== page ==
startTime = millis();
}

// Loop (code between {}'s repeats over and over again)
void loop(){

if (millis() <= startTime + interval){
digitalWrite(STBY, HIGH);
digitalWrite(AIN1, LOW);
digitalWrite(AIN2, HIGH);
digitalWrite(BIN1, LOW);
digitalWrite(BIN2, HIGH);
writePwms(STRAIGHTSPEED-leftOffset,STRAIGHTSPEED-rightOffset);

leftRead = analogRead(WHEEL_LFT);
rightRead = analogRead(WHEEL_RGT);
if(leftRead <= 511){
if(wheelLeft != true){
wheelLeft = true;
whlLeftCount ++;
}
} else {
if(wheelLeft != false){
wheelLeft = false;
}
}

if(rightRead <= 511){
if(wheelRight != true){
wheelRight = true;
whlRightCount ++;
}
} else {
if(wheelRight != false){
wheelRight = false;
}
}

// Print wheel counts
Serial.print("Left Wheel Rotation: ");
Serial.println(whlLeftCount);
Serial.print(“Right Wheel Rotation: “);
Serial.println(whlRightCount);
Serial.println(millis());
Serial.println(””);
} else {
stop();
}
}

I hope that helps some of you guys out!

Cheers
Coyote


#2

#3

wrt to not being able to see the IR from the photo interruptors- the CCD in cell phone cameras can typically pick up IR and when the image is rendered on your phone, it’s in a wavelength that your eyes can pick up. I haven’t actually tried this with the LEDs that came with the Thimble kits, but a good way to see this is to point your TV remote at your cell phone camera and press buttons.

It also makes for a neat trick for trying to gauge the temperature of things like a heating element- even if there’s no visible glow (it’s not “red hot”), a cell phone camera can pick up the IR given off.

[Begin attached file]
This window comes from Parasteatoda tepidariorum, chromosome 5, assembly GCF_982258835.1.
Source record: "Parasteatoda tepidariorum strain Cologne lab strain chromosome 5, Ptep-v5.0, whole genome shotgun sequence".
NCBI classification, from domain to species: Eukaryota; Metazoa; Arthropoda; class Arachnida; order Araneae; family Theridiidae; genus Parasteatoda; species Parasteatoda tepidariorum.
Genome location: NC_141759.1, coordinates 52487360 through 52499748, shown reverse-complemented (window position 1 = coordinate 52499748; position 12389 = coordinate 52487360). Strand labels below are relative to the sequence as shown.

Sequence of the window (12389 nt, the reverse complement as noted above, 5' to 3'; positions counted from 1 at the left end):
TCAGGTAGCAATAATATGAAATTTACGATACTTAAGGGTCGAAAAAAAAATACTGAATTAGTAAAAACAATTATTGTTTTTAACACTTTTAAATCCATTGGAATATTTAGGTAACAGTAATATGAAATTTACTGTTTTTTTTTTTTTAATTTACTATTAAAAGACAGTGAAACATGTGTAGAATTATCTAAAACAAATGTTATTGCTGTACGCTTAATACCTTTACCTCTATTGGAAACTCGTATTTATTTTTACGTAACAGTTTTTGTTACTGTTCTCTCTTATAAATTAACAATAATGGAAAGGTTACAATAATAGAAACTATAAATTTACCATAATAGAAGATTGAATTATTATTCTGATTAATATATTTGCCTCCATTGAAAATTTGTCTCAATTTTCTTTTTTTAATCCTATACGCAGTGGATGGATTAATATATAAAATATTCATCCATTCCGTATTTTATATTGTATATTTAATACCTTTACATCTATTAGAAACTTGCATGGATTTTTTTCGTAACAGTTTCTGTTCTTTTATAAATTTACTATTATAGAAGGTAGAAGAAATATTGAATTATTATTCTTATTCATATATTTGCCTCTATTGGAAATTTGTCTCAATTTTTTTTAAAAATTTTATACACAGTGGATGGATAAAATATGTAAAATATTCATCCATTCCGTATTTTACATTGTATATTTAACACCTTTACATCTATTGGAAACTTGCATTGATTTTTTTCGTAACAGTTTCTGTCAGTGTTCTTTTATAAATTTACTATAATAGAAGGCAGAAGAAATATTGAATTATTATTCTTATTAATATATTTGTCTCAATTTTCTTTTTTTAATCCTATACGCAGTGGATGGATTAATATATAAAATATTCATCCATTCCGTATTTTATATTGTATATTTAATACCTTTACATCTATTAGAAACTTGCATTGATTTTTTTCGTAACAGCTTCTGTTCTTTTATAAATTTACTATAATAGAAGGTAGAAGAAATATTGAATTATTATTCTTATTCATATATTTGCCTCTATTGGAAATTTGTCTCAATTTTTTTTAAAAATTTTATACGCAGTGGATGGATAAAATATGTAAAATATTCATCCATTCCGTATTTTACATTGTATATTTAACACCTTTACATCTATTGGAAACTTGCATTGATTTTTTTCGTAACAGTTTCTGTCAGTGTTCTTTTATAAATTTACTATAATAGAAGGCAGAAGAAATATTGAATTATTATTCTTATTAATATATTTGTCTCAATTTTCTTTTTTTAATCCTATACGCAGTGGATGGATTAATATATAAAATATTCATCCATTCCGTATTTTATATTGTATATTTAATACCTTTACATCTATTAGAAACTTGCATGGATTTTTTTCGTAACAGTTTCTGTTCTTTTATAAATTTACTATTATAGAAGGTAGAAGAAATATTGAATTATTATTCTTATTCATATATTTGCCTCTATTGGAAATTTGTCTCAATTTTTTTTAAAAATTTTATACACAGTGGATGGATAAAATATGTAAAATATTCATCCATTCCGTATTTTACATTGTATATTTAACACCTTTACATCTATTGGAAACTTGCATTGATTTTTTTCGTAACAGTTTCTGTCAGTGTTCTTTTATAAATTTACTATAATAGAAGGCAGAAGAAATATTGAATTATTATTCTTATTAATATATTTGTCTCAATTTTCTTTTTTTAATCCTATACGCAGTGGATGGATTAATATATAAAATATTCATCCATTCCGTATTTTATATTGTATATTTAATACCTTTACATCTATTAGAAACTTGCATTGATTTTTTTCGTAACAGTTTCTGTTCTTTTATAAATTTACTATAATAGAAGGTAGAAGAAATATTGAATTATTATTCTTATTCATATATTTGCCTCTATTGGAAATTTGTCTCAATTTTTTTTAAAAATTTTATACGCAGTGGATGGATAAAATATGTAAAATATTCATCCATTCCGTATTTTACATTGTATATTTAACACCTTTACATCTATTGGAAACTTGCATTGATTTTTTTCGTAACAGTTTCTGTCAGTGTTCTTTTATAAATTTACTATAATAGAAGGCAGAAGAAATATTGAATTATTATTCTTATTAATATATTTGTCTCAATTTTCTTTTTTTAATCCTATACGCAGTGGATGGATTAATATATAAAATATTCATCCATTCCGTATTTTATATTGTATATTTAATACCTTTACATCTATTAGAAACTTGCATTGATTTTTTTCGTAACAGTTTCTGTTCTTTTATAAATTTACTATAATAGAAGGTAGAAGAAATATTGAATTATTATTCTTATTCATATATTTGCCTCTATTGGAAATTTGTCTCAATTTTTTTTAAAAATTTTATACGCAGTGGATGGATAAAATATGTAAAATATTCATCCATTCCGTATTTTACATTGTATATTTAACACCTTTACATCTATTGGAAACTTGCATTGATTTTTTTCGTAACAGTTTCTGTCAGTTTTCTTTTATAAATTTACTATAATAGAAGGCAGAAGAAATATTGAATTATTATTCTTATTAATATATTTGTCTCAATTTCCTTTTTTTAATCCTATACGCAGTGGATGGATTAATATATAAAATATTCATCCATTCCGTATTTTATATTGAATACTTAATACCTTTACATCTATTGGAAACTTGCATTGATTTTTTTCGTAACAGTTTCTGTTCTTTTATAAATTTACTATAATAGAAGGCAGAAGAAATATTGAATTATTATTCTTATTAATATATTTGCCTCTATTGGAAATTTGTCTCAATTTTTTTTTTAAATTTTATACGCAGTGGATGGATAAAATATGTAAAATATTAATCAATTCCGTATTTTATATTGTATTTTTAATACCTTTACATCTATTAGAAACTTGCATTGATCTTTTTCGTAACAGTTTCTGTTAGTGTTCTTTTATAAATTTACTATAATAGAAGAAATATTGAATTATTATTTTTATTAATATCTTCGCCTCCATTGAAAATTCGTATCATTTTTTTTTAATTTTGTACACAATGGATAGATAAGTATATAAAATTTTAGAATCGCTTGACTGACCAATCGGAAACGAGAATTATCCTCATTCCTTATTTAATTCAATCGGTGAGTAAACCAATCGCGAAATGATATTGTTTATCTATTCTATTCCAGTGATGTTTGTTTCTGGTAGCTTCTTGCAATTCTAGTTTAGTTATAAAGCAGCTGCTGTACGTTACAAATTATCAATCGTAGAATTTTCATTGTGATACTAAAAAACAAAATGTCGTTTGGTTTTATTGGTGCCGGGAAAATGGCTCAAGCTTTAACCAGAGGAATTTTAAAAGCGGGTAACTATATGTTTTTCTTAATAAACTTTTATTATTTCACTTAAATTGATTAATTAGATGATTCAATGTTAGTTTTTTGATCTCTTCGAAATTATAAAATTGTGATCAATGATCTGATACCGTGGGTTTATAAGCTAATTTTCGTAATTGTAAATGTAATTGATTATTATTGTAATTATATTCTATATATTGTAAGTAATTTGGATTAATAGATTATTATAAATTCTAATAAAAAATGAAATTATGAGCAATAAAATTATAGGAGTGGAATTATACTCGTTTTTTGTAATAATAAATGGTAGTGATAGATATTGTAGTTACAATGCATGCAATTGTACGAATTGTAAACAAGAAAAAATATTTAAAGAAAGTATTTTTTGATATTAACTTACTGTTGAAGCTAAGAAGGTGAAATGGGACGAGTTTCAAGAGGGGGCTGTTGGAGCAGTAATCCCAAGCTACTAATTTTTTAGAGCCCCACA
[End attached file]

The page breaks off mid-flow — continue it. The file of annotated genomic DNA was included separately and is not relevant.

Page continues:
#4

Wow!
That is really high quality work. Thank you very much!


#5

Hi Guys,
As I said I would give some direction for testing the Photo Interrupter, so here goes.

All you will need is your bread board, some connector wire, 2 LED’s, a 220Ω and a 10kΩ resistors and a battery box.
Basically you use the LED’s to tell when current is flowing through the two different parts of the Photo Interrupter.

Here is my layout on the bread board. The right hand side with the green LED is testing the Infra-Red LED. This should light up as soon as the power is on. If not then the LED is cooked (I know this personally). The left side with the red LED is testing the transistor gate and will light up, then when something is placed in the opening between the Infra-Red LED and the sensor it will go out.



Here is a basic sketch of the layout


And the schematic


I found this worked well a few weeks ago when I was working on this stuff while holidaying and didn’t have my multimeter on hand.

Hope that helps any that are having problems with their Photo Interrupters.

Cheers
Coyote


#6

Hi @Coyote72,

I just used your test setup with a laboraty power supply tuned to 5.3V. The result is that the green LED is shining bright, while the red connected to the photo transistor is glooming so low, that I need to turn of the room light to see it. Are you sure, that 10K are correct? In my data sheet it says the forward voltage is 1.6 to 2 V. I would give it a 220 Ohm too.


#7

Hi DaVinci,
you are totally correct.
I didn’t check from even my photo of my testing a couple of weeks ago. I actually used a couple of 330 Ohm resistors, as that was what I had on hand.
I just used the numbers from the schematic that Thimble has up in the first bot module. My bad.
Good pickup by you.

Cheers
Lindsay


#8

Works! Thanks again for your test circuit and the other hints!


#9

Hello…in my case I haven’t actually tried this with the LEDs that came with the Thimble kits, but a good way to see this is to point your TV remote at your cell phone camera and press buttons.
It also makes for a neat trick for trying to gauge the temperature of things like a heating element- even if there’s no visible glow.

assemblage PCB